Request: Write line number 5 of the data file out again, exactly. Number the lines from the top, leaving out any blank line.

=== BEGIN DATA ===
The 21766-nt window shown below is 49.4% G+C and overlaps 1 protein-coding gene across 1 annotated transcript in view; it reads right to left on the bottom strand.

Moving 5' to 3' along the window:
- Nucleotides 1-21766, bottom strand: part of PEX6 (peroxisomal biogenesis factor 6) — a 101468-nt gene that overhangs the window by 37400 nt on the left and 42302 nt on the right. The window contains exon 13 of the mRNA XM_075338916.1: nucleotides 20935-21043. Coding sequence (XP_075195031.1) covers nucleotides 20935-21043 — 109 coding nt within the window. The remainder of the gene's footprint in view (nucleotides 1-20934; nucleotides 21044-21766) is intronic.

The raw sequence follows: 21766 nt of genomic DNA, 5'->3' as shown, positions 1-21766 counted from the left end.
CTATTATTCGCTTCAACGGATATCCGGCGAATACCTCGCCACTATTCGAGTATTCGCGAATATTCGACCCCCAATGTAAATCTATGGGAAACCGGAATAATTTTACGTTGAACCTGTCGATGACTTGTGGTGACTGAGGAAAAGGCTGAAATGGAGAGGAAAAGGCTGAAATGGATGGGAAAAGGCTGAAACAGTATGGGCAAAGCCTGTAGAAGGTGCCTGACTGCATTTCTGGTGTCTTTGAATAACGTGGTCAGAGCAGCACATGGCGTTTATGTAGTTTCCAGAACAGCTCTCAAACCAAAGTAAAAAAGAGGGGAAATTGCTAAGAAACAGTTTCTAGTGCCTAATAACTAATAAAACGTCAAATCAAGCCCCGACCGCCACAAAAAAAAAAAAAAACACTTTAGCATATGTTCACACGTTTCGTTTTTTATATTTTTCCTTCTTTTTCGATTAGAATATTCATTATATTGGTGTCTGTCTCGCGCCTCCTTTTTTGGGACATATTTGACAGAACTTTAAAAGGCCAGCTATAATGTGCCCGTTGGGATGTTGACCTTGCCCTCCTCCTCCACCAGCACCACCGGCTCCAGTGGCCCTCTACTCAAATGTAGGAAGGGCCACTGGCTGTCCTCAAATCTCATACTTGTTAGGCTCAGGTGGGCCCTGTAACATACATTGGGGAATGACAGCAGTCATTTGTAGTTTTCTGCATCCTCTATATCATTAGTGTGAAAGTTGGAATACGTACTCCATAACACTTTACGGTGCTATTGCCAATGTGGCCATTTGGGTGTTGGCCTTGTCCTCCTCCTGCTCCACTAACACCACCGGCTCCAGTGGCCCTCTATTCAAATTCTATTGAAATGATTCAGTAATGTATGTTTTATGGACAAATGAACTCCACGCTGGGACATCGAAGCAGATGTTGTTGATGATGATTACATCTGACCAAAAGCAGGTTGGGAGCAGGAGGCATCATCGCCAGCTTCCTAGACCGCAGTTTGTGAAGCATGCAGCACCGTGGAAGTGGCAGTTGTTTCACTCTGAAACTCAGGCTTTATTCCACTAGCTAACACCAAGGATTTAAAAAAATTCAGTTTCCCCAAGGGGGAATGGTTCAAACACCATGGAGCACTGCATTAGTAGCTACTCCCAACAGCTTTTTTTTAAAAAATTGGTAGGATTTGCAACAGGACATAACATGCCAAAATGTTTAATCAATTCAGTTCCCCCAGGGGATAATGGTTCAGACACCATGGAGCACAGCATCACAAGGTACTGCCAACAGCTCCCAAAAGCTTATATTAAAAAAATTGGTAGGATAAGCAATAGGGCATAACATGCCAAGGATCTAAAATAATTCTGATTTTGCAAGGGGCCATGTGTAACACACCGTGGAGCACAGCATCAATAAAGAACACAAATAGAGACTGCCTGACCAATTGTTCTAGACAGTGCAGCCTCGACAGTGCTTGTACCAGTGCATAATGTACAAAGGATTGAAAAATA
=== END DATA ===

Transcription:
CTATTATTCGCTTCAACGGATATCCGGCGAATACCTCGCCACTATTCGAGTATTCGCGAATATTCGACCCCCAATGTAAATCTATGGGAAACCGGAATAATTTTACGTTGAACCTGTCGATGACTTGTGGTGACTGAGGAAAAGGCTGAAATGGAGAGGAAAAGGCTGAAATGGATGGGAAAAGGCTGAAACAGTATGGGCAAAGCCTGTAGAAGGTGCCTGACTGCATTTCTGGTGTCTTTGAATAACGTGGTCAGAGCAGCACATGGCGTTTATGTAGTTTCCAGAACAGCTCTCAAACCAAAGTAAAAAAGAGGGGAAATTGCTAAGAAACAGTTTCTAGTGCCTAATAACTAATAAAACGTCAAATCAAGCCCCGACCGCCACAAAAAAAAAAAAAAACACTTTAGCATATGTTCACACGTTTCGTTTTTTATATTTTTCCTTCTTTTTCGATTAGAATATTCATTATATTGGTGTCTGTCTCGCGCCTCCTTTTTTGGGACATATTTGACAGAACTTTAAAAGGCCAGCTATAATGTGCCCGTTGGGATGTTGACCTTGCCCTCCTCCTCCACCAGCACCACCGGCTCCAGTGGCCCTCTACTCAAATGTAGGAAGGGCCACTGGCTGTCCTCAAATCTCATACTTGTTAGGCTCAGGTGGGCCCTGTAACATACATTGGGGAATGACAGCAGTCATTTGTAGTTTTCTGCATCCTCTATATCATTAGTGTGAAAGTTGGAATACGTACTCCATAACACTTTACGGTGCTATTGCCAATGTGGCCATTTGGGTGTTGGCCTTGTCCTCCTCCTGCTCCACTAACACCACCGGCTCCAGTGGCCCTCTATTCAAATTCTATTGAAATGATTCAGTAATGTATGTTTTATGGACAAATGAACTCCACGCTGGGACATCGAAGCAGATGTTGTTGATGATGATTACATCTGACCAAAAGCAGGTTGGGAGCAGGAGGCATCATCGCCAGCTTCCTAGACCGCAGTTTGTGAAGCATGCAGCACCGTGGAAGTGGCAGTTGTTTCACTCTGAAACTCAGGCTTTATTCCACTAGCTAACACCAAGGATTTAAAAAAATTCAGTTTCCCCAAGGGGGAATGGTTCAAACACCATGGAGCACTGCATTAGTAGCTACTCCCAACAGCTTTTTTTTAAAAAATTGGTAGGATTTGCAACAGGACATAACATGCCAAAATGTTTAATCAATTCAGTTCCCCCAGGGGATAATGGTTCAGACACCATGGAGCACAGCATCACAAGGTACTGCCAACAGCTCCCAAAAGCTTATATTAAAAAAATTGGTAGGATAAGCAATAGGGCATAACATGCCAAGGATCTAAAATAATTCTGATTTTGCAAGGGGCCATGTGTAACACACCGTGGAGCACAGCATCAATAAAGAACACAAATAGAGACTGCCTGACCAATTGTTCTAGACAGTGCAGCCTCGACAGTGCTTGTACCAGTGCATAATGTACAAAGGATTGAAAAATA